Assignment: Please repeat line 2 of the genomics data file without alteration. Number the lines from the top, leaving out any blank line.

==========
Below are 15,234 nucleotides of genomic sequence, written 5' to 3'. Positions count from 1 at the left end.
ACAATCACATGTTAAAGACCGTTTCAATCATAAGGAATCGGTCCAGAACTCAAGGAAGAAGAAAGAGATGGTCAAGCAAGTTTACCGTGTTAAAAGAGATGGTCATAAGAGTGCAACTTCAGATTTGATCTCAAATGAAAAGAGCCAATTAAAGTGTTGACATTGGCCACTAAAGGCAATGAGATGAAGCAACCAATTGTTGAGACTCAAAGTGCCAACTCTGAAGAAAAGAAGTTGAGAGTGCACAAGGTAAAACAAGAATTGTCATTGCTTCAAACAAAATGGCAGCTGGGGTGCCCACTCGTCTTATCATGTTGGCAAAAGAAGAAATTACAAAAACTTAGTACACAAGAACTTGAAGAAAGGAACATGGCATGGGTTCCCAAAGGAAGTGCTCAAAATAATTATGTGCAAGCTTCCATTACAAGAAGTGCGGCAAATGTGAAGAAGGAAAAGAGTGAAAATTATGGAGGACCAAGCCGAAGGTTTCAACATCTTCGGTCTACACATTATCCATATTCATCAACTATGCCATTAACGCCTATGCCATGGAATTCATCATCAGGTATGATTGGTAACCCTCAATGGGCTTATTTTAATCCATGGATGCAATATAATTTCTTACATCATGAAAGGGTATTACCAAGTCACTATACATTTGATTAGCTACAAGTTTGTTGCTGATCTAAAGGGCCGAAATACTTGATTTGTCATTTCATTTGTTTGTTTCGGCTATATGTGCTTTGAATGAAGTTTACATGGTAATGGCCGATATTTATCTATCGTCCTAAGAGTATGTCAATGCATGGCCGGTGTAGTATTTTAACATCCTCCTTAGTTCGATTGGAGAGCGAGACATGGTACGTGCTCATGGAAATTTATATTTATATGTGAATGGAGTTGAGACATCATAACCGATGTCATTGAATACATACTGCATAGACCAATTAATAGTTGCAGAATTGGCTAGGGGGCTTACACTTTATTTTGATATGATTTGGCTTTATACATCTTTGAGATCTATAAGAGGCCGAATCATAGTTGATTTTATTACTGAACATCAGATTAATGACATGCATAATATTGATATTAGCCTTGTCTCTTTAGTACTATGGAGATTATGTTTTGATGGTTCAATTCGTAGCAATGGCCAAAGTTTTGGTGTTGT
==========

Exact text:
ACAATCACATGTTAAAGACCGTTTCAATCATAAGGAATCGGTCCAGAACTCAAGGAAGAAGAAAGAGATGGTCAAGCAAGTTTACCGTGTTAAAAGAGATGGTCATAAGAGTGCAACTTCAGATTTGATCTCAAATGAAAAGAGCCAATTAAAGTGTTGACATTGGCCACTAAAGGCAATGAGATGAAGCAACCAATTGTTGAGACTCAAAGTGCCAACTCTGAAGAAAAGAAGTTGAGAGTGCACAAGGTAAAACAAGAATTGTCATTGCTTCAAACAAAATGGCAGCTGGGGTGCCCACTCGTCTTATCATGTTGGCAAAAGAAGAAATTACAAAAACTTAGTACACAAGAACTTGAAGAAAGGAACATGGCATGGGTTCCCAAAGGAAGTGCTCAAAATAATTATGTGCAAGCTTCCATTACAAGAAGTGCGGCAAATGTGAAGAAGGAAAAGAGTGAAAATTATGGAGGACCAAGCCGAAGGTTTCAACATCTTCGGTCTACACATTATCCATATTCATCAACTATGCCATTAACGCCTATGCCATGGAATTCATCATCAGGTATGATTGGTAACCCTCAATGGGCTTATTTTAATCCATGGATGCAATATAATTTCTTACATCATGAAAGGGTATTACCAAGTCACTATACATTTGATTAGCTACAAGTTTGTTGCTGATCTAAAGGGCCGAAATACTTGATTTGTCATTTCATTTGTTTGTTTCGGCTATATGTGCTTTGAATGAAGTTTACATGGTAATGGCCGATATTTATCTATCGTCCTAAGAGTATGTCAATGCATGGCCGGTGTAGTATTTTAACATCCTCCTTAGTTCGATTGGAGAGCGAGACATGGTACGTGCTCATGGAAATTTATATTTATATGTGAATGGAGTTGAGACATCATAACCGATGTCATTGAATACATACTGCATAGACCAATTAATAGTTGCAGAATTGGCTAGGGGGCTTACACTTTATTTTGATATGATTTGGCTTTATACATCTTTGAGATCTATAAGAGGCCGAATCATAGTTGATTTTATTACTGAACATCAGATTAATGACATGCATAATATTGATATTAGCCTTGTCTCTTTAGTACTATGGAGATTATGTTTTGATGGTTCAATTCGTAGCAATGGCCAAAGTTTTGGTGTTGT